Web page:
Massacres and Morality: Mass Killing in an Age of Civilian Immunity

@article{Bellamy2012MassacresAM,
  title={Massacres and Morality: Mass Killing in an Age of Civilian Immunity},
  author={Alex J. Bellamy},
  journal={Human Rights Quarterly},
  year={2012},
  volume={34},
  pages={927 - 958}
}
  • A. Bellamy
  • Published 1 November 2012
  • Political Science, Philosophy
  • Human Rights Quarterly
The norm of civilian immunity, which holds that civilians must not be intentionally targeted in war or subjected to mass killing, is widely supported and considered a jus cogens principle of international law. Yet not only does mass killing remain a recurrent feature of world politics, but perpetrators sometimes avoid criticism or punishment. This article argues that the paradox can be explained by understanding that civilian immunity confronts a protracted struggle with competing ideologies… 
The humanisation of security? Towards an International Human Protection Regime
  • A. Bellamy
  • Political Science
    European Journal of International Security
  • 2016
Abstract Over the past few decades, genocidal killing and other mass atrocities have become less frequent and less lethal. At the same time, collective international responses have become more common
Fewer civilian casualties: Trending toward a constraint on the use of force
Abstract In response to World War II's immense collateral damage from airpower, the United States implemented laws, policies, strategies, and technologies to protect civilians during war. When
Gender violence in armed conflicts
VIToR RodRIGUES VIANA, JoRGE SAMPAIo, PHILIPPE ScHMITTER, ANA SANToS PINTo, MARIA doLoRES ALGoRA WEBER, cARLoS GASPAR Gender Violence in Armed conflicts GENdER VIoLENcE IN ARMEd coNFLIcTS Violence
GENOCIDE IN NORTHWESTERN BOSNIA AND HERZEGOVINA: A SOCIOLOGICAL AND PEDAGOGICAL ANALYSIS OF CRIMES AGAINST HUMANS AND AGAINST HUMANITY DURING AND AFTER THE WAR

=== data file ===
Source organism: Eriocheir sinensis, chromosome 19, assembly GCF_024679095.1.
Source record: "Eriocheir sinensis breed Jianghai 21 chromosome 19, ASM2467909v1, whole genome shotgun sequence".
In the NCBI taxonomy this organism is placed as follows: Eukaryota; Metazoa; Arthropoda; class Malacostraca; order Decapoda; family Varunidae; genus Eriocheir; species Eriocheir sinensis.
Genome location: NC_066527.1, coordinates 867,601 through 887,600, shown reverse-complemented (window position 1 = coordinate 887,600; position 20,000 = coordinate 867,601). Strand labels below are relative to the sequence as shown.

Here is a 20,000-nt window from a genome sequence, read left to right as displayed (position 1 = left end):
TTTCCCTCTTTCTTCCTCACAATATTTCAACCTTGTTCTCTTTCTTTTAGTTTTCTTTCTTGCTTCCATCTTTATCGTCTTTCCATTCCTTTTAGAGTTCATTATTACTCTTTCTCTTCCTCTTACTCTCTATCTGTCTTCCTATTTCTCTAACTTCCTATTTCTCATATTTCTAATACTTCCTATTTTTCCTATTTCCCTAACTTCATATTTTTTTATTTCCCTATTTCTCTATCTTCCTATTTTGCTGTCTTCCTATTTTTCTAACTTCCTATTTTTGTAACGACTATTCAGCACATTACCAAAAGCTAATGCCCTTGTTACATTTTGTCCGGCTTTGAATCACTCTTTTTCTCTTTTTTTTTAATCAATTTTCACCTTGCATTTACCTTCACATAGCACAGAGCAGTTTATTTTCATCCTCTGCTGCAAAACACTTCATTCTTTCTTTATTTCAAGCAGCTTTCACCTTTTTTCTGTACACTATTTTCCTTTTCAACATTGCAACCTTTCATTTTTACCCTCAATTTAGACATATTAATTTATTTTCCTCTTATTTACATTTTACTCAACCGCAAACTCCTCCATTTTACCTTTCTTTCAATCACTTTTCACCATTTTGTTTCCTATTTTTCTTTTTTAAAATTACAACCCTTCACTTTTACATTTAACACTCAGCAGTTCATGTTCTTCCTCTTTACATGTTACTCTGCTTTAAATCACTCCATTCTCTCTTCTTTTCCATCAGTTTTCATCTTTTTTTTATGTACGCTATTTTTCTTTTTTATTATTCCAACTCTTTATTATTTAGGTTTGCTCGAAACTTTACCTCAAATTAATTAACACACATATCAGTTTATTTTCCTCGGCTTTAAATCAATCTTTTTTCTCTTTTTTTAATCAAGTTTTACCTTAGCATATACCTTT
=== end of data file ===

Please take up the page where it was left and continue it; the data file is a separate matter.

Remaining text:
The aim of this study is to reach a new understanding of genocide in northwestern Bosnia and Herzegovina during and after the Bosnian War (1992–1995). The analytical basis is a literature review of

References

SHOWING 1-10 OF 19 REFERENCES
The politics of defining justice after the Cambodian genocide
The Harvard philosopher John Rawls makes the following comparison between truth and justice: “Justice is the Ž rst virtue of social institutions , as truth is of systems of thought. A theory however
Just war criteria and the new face of war: Human shields, manufactured martyrs, and little boys with stones
This article applies jus in bello criteria to a relatively novel tactic in asymmetrical warfare: the attempt by a conventionally weaker force to shape the conditions of combat so that the (morally
The Martens Clause, Principles of Humanity, and Dictates of Public Conscience
Together with the principle prohibiting weapons “of a nature to cause superfluous injury” or “calculated to cause unnecessary suffering,” the Martens clause, in the Preamble to the Hague Conventions
Are ‘New Wars’ More Atrocious? Battle Severity, Civilians Killed and Forced Migration Before and After the End of the Cold War
It is widely believed that the human impact of civil conflict in the present era is especially destructive. Proponents of the ‘new wars’ thesis hold that today’s conflicts are fuelled by exclusive
Victory by Duress: Civilian Infrastructure as a Target in Air Campaigns
Recent trends in the use of air power by the United States have given rise to a striking paradox. Although better technology allows air campaigns to be more discriminating, and norms against directly
Legitimacy and Authority in International Politics
What motivates states to follow international norms, rules, and commitments? All social systems must confront what we might call the problem of social control—that is, how to get actors to comply
International Norm Dynamics and Political Change
Norms have never been absent from the study of international politics, but the sweeping “ideational turn” in the 1980s and 1990s brought them back as a central theoretical concern in the field. Much
Norms Are What States Make of Them: The Political Psychology of Norm Violation
I examine why states violate norms they embrace as members of international society. The rationalist answer, that norms are violated whenever they conflict with interests, is underspecified and
“Draining the Sea”: Mass Killing and Guerrilla Warfare
Why do some wars result in the intentional killing of large numbers of civilians? In this article we examine the incidence of mass killing in all wars from 1945 to 2000. In the statistical analysis
Myth, nationalism and genocide
In the second half of 1978, the Pol Pot regime was in its death throes. A rebellion had spread in the Eastern Zone of Cambodia, and was proving difŽ cult to suppress. One Cambodian man who lived
...
1
2
...